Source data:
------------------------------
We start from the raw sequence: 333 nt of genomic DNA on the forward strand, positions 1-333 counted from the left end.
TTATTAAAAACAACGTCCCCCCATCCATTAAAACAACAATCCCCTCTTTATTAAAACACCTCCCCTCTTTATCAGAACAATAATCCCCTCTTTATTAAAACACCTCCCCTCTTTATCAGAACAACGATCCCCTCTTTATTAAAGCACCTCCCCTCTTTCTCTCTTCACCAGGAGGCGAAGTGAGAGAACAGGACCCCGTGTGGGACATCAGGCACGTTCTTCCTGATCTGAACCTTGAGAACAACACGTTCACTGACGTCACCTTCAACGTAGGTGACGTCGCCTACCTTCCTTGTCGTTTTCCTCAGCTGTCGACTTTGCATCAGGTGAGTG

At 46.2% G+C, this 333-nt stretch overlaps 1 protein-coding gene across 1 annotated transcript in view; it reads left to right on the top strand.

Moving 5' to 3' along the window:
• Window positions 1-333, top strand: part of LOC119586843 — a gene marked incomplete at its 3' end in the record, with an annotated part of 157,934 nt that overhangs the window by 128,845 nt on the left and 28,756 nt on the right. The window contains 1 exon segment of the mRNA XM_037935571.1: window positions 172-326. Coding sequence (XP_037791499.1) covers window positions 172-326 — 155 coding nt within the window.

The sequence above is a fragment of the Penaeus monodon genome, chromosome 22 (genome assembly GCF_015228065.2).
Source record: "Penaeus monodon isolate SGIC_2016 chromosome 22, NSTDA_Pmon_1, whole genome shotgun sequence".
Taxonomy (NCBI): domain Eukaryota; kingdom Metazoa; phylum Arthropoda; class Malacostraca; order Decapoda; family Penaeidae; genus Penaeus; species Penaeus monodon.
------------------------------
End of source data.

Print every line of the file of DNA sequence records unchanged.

We start from the raw sequence: 333 nt of genomic DNA on the forward strand, positions 1-333 counted from the left end.
TTATTAAAAACAACGTCCCCCCATCCATTAAAACAACAATCCCCTCTTTATTAAAACACCTCCCCTCTTTATCAGAACAATAATCCCCTCTTTATTAAAACACCTCCCCTCTTTATCAGAACAACGATCCCCTCTTTATTAAAGCACCTCCCCTCTTTCTCTCTTCACCAGGAGGCGAAGTGAGAGAACAGGACCCCGTGTGGGACATCAGGCACGTTCTTCCTGATCTGAACCTTGAGAACAACACGTTCACTGACGTCACCTTCAACGTAGGTGACGTCGCCTACCTTCCTTGTCGTTTTCCTCAGCTGTCGACTTTGCATCAGGTGAGTG

At 46.2% G+C, this 333-nt stretch overlaps 1 protein-coding gene across 1 annotated transcript in view; it reads left to right on the top strand.

Moving 5' to 3' along the window:
• Window positions 1-333, top strand: part of LOC119586843 — a gene marked incomplete at its 3' end in the record, with an annotated part of 157,934 nt that overhangs the window by 128,845 nt on the left and 28,756 nt on the right. The window contains 1 exon segment of the mRNA XM_037935571.1: window positions 172-326. Coding sequence (XP_037791499.1) covers window positions 172-326 — 155 coding nt within the window.

The sequence above is a fragment of the Penaeus monodon genome, chromosome 22 (genome assembly GCF_015228065.2).
Source record: "Penaeus monodon isolate SGIC_2016 chromosome 22, NSTDA_Pmon_1, whole genome shotgun sequence".
Taxonomy (NCBI): domain Eukaryota; kingdom Metazoa; phylum Arthropoda; class Malacostraca; order Decapoda; family Penaeidae; genus Penaeus; species Penaeus monodon.